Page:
expansion.

United States


The doctrine that no man can cast off his native allegiance without the consent of his sovereign was early abandoned in the United States, and Chief Justice
Chief Justice of the United States
The Chief Justice of the United States is the head of the United States federal court system and the chief judge of the Supreme Court of the United States. The Chief Justice is one of nine Supreme Court justices; the other eight are the Associate Justices of the Supreme Court of the United States...

 John Rutledge
John Rutledge
John Rutledge was an American statesman and judge. He was the first Governor of South Carolina following the signing of the Declaration of Independence, the 31st overall...

 also declared in Talbot v. Janson
Talbot v. Janson
Talbot v. Janson, , was a case in which the Supreme Court of the United States held that the jurisdiction of the court extended to the seas and that a citizen of the United States could also hold the citizenship of another nation ....

, "a man may, at the same time, enjoy the rights of citizenship under two governments." On July 27, 1868, the day before the Fourteenth Amendment
Fourteenth Amendment to the United States Constitution
The Fourteenth Amendment to the United States Constitution was adopted on July 9, 1868, as one of the Reconstruction Amendments.Its Citizenship Clause provides a broad definition of citizenship that overruled the Dred Scott v...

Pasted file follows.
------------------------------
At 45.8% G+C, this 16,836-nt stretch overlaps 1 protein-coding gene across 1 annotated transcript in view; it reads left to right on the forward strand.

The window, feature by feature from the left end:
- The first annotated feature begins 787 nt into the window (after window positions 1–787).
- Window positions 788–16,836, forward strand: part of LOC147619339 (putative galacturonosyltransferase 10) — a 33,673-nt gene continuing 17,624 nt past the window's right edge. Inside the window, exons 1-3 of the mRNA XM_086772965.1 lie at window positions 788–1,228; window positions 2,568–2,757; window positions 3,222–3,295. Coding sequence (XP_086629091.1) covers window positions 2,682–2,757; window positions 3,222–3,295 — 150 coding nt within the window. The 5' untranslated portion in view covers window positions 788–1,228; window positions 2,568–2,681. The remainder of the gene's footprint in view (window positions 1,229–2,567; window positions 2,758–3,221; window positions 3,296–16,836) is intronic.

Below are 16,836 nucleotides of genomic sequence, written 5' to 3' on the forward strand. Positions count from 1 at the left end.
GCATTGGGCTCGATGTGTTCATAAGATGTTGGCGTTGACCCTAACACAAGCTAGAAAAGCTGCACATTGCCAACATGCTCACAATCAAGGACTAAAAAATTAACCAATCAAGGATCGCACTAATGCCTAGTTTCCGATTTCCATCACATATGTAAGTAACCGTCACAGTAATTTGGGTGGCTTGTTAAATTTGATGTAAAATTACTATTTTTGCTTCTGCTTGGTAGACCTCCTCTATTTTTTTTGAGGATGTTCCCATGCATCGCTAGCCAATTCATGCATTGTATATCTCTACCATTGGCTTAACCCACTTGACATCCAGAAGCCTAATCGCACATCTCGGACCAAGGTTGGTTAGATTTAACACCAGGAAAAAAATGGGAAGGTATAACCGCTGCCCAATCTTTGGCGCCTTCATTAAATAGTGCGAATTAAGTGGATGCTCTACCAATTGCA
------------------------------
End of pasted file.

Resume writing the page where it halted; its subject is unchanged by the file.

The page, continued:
was adopted, U.S. Congress declared in the preamble of the Expatriation Act that "the right of expatriation is a natural and inherent right of all people, indispensable to the enjoyment of the rights of life, liberty and the pursuit of happiness," and (Section I) one of "the fundamental principles of this government" (United States Revised Statutes
United States Revised Statutes
The Revised Statutes of the United States was the first official codification of the Acts of Congress. It was the precursor to the United States Code....

, sec. 1999). Every natural-born citizen of a foreign state who is also an American citizen and every natural-born American citizen who is a citizen of a foreign land owes a double allegiance, one to the United States, and one to his homeland (in the event of an immigrant becoming a citizen of the US), or to his adopted land (in the event of an emigrant natural born citizen of the US becoming a citizen of another nation). If these allegiances come into conflict, he or she may be guilty of treason against one or both. If the demands of these two sovereigns upon his duty of allegiance come into conflict, those of the United States have the paramount authority in American law; likewise, those of the foreign land have paramount authority in their legal system. In such a situation, it may be incumbent on the individual to abjure one of his citizenships to avoid possibly being forced into situations where countervailing duties are required of him, such as might occur in the event of war.